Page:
High school teams in Loudon County are itching to get back to work as they hit the halfway mark of the Tennessee Secondary School Athletic Association’s mandated two-week dead period.
The Loudon High School volleyball team practiced for two weeks.
“From the circumstances that we had to endure, we’re in a pretty good condition,” Jody Bunch, LHS head volleyball coach, said. “We had two weeks of solid practice where we did fundamentals. We wrapped up some of the basics — passing, defense and such — and then hopefully when we come back from the dead period, we’ll be in phase 3. Then we can move onto some of the more intricate things of playing, actually getting six people on the court at a time and being on an actual court.”
The Greenback School girls soccer team benefitted from the first full month of practice June 19.
“Wrapping up was very strong. We had a very good June with practices or workouts,” Rob Fox, Greenback head girls soccer coach, said. “Judging it by an excitement standpoint, interest and the girls’ engagement, they’ve been very, very good. I’m very encouraged by that. Things have been more challenging with the whole COVID-19 thing, but that aside, the girls are just showing a lot of enthusiasm.”
Many high school coaches in the state expressed disappointment in the TSSAA’s decision to keep the dead period despite missing nearly 10 weeks of school and practices, which leaves some concerned about players quickly getting out of shape after a short return in June.
“We don’t know what’s going to happen when we get back. I mean, it’s kind of been a blind thing,” Tim Smith, Lenoir City High School girls basketball coach, said. “Some of the girls are working on their own at home, some are on an AAU team. Of course, my big worry is are we going to be able to play and what’s going to happen with school? It’s kind of put us on a path to the unknown, and I’m not sure if they’re even going to put us on phase 3 yet.”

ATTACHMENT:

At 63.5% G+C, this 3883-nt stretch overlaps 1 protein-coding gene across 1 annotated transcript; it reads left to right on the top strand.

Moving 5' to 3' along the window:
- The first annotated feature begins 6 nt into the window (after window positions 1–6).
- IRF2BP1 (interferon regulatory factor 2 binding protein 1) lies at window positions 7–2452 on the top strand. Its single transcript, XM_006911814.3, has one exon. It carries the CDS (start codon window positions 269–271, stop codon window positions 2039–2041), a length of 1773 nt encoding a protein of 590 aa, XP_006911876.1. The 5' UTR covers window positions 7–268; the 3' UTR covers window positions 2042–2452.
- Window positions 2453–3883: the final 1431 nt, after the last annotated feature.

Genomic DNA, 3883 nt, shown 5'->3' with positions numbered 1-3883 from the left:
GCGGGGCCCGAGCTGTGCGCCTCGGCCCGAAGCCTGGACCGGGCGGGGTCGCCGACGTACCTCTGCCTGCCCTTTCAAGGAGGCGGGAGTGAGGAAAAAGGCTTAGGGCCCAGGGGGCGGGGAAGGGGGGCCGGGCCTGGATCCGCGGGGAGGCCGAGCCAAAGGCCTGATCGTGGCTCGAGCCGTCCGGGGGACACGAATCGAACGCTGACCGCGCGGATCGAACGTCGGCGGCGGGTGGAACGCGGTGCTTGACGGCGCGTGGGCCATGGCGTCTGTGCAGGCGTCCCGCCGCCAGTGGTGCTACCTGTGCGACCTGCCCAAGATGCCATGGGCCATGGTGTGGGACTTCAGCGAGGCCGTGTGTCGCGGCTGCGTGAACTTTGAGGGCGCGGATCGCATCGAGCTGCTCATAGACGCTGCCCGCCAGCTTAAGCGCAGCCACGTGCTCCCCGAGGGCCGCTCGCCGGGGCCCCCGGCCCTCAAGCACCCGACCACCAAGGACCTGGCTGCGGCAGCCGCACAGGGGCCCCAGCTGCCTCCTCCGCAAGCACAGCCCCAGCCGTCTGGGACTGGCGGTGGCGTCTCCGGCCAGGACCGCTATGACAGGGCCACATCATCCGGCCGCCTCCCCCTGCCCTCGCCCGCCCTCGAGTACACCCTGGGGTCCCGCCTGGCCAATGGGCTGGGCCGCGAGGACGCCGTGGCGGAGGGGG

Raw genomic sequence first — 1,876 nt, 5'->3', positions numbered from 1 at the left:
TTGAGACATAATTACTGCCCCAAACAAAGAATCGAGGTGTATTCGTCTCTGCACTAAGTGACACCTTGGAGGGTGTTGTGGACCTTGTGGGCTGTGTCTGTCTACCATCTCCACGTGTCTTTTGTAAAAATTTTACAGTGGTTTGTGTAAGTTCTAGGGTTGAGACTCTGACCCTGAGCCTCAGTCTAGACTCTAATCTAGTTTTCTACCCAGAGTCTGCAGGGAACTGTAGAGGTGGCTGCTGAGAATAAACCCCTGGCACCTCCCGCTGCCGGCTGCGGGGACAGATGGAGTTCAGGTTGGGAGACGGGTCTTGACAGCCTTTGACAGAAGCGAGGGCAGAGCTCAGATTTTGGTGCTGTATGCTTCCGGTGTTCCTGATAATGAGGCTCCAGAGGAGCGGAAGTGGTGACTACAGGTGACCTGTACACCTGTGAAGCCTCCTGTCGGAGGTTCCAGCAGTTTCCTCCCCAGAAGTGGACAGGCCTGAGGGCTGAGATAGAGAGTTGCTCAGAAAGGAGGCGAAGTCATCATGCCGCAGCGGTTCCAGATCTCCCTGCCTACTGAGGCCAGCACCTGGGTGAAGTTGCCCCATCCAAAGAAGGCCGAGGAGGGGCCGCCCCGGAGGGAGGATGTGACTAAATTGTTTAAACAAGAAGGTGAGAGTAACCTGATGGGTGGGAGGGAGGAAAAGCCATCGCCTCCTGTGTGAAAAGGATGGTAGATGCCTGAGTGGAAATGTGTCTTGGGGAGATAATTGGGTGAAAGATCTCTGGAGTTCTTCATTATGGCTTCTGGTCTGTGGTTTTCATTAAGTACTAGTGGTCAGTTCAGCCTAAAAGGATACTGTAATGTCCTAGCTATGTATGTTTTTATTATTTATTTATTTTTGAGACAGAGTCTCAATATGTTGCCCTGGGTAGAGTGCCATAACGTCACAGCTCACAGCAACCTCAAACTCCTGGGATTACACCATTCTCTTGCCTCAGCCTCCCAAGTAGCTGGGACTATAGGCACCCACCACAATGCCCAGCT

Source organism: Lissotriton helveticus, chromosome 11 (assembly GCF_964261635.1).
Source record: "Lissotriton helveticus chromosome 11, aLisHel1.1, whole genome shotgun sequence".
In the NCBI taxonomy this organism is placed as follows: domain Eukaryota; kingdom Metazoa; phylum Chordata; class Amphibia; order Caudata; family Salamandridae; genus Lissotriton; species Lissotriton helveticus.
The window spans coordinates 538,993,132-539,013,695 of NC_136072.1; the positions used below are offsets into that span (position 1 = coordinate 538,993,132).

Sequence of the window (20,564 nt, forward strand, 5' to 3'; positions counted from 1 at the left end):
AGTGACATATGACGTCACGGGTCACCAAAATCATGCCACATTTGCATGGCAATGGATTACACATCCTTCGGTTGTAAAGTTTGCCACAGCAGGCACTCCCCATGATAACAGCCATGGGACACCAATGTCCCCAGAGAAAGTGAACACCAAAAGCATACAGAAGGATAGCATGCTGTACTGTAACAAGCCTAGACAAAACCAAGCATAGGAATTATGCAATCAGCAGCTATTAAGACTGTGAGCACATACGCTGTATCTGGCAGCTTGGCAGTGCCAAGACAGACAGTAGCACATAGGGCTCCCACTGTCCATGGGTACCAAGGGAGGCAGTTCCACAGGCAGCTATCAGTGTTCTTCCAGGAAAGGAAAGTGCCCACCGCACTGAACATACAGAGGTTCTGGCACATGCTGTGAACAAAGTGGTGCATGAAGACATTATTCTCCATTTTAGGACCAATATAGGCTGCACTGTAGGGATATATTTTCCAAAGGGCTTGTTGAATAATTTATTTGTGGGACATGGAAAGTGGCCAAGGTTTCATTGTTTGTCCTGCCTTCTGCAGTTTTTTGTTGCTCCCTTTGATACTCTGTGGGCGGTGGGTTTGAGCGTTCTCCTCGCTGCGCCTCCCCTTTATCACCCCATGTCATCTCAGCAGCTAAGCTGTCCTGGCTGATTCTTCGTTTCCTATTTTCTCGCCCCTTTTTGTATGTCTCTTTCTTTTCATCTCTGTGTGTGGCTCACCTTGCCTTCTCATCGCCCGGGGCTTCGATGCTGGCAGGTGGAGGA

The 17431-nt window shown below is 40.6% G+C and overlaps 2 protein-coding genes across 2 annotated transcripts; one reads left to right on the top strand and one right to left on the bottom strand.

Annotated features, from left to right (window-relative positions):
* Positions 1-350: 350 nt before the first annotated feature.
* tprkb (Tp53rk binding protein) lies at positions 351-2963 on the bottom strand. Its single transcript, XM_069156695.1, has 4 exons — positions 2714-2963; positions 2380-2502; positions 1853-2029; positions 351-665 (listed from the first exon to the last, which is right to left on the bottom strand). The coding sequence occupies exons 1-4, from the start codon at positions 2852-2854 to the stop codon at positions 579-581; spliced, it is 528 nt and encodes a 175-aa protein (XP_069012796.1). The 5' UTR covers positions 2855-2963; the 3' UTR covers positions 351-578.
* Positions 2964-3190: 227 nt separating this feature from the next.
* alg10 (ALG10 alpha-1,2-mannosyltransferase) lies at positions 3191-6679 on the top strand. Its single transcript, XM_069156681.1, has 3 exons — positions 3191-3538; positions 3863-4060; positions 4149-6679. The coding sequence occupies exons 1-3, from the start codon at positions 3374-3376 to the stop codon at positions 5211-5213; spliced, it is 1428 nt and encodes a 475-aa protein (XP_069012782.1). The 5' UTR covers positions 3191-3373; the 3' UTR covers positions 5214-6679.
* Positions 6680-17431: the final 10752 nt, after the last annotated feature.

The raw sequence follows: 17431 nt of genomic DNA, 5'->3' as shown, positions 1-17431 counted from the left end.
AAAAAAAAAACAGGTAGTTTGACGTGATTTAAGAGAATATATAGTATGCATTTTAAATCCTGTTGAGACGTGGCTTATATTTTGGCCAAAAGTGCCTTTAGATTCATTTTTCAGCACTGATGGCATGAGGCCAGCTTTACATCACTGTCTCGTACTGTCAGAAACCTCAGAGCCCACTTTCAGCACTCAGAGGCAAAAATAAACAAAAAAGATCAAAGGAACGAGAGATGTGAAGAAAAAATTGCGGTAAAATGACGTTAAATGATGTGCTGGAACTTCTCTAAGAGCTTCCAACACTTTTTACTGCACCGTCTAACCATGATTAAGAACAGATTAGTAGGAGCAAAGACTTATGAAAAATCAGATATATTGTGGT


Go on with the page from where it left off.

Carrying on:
Bunch and Fox both sent athletes workout plans to complete during the dead period.
The TSSAA rulebook states that during the dead period, “No coaching, observing or contact between coach and players in sport involved. There is no practice, no open facilities and no weight training/conditioning.”
“I sent them with a packet that they could do workouts,” Bunch said. “We worked really hard on getting their stamina back up because a lot of them didn’t do anything for several months, as most people in quarantine did. They just needed exercise, so I sent them with a packet. I encouraged the seniors to lead them in some Zoom workouts.”
“I had a lot of girls before dead period ask me for written workouts that they could do on their own, so we have furnished that to them,” Fox added. “As far as I know, they’re doing it. The reason I feel that way is I’ve been getting text messages saying they’ve been working on this, that and the other, which is nice to see.”
All athletic activities across the state are still under phase 2, which allows for no more than 50 people outside and no more than 10 inside. Coaches are hopeful to advance to phase 3 when the dead period ends Monday.
“This is where we traditionally have turned the corner in terms of our practices become more like a real soccer practice,” Fox said. “We start doing some light scrimmages, we start playing each other, more ball work and that type of thing. The girls are excited to do that, and I’m excited as a coach where we stand. Everything up until now is up for speculation. If you or someone asks where we are in terms of our quality, I can only tell you what I hope for. When July hits, we’ll start to see the reality of where we are.”